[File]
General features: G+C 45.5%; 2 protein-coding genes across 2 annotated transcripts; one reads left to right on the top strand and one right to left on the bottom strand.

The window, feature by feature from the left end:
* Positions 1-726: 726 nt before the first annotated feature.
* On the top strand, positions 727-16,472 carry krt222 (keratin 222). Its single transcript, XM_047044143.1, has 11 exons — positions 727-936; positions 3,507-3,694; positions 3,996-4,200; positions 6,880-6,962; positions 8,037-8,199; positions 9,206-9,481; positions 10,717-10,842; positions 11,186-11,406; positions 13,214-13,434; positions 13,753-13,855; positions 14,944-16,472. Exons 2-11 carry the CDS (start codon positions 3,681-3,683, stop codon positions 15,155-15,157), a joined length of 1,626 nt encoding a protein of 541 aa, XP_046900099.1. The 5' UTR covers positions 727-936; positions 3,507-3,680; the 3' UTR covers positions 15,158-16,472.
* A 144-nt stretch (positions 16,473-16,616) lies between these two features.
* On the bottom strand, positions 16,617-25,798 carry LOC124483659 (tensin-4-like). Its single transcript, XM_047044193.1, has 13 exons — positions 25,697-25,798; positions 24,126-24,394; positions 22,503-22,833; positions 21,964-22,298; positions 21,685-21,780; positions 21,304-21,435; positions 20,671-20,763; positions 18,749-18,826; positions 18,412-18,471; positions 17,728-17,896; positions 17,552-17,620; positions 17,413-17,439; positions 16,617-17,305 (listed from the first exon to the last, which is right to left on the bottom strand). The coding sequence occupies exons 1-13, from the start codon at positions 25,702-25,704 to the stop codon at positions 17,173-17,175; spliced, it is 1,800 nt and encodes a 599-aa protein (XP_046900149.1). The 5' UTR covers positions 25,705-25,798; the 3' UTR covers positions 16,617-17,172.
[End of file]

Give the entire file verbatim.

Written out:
General features: G+C 45.5%; 2 protein-coding genes across 2 annotated transcripts; one reads left to right on the top strand and one right to left on the bottom strand.

The window, feature by feature from the left end:
* Positions 1-726: 726 nt before the first annotated feature.
* On the top strand, positions 727-16,472 carry krt222 (keratin 222). Its single transcript, XM_047044143.1, has 11 exons — positions 727-936; positions 3,507-3,694; positions 3,996-4,200; positions 6,880-6,962; positions 8,037-8,199; positions 9,206-9,481; positions 10,717-10,842; positions 11,186-11,406; positions 13,214-13,434; positions 13,753-13,855; positions 14,944-16,472. Exons 2-11 carry the CDS (start codon positions 3,681-3,683, stop codon positions 15,155-15,157), a joined length of 1,626 nt encoding a protein of 541 aa, XP_046900099.1. The 5' UTR covers positions 727-936; positions 3,507-3,680; the 3' UTR covers positions 15,158-16,472.
* A 144-nt stretch (positions 16,473-16,616) lies between these two features.
* On the bottom strand, positions 16,617-25,798 carry LOC124483659 (tensin-4-like). Its single transcript, XM_047044193.1, has 13 exons — positions 25,697-25,798; positions 24,126-24,394; positions 22,503-22,833; positions 21,964-22,298; positions 21,685-21,780; positions 21,304-21,435; positions 20,671-20,763; positions 18,749-18,826; positions 18,412-18,471; positions 17,728-17,896; positions 17,552-17,620; positions 17,413-17,439; positions 16,617-17,305 (listed from the first exon to the last, which is right to left on the bottom strand). The coding sequence occupies exons 1-13, from the start codon at positions 25,702-25,704 to the stop codon at positions 17,173-17,175; spliced, it is 1,800 nt and encodes a 599-aa protein (XP_046900149.1). The 5' UTR covers positions 25,705-25,798; the 3' UTR covers positions 16,617-17,172.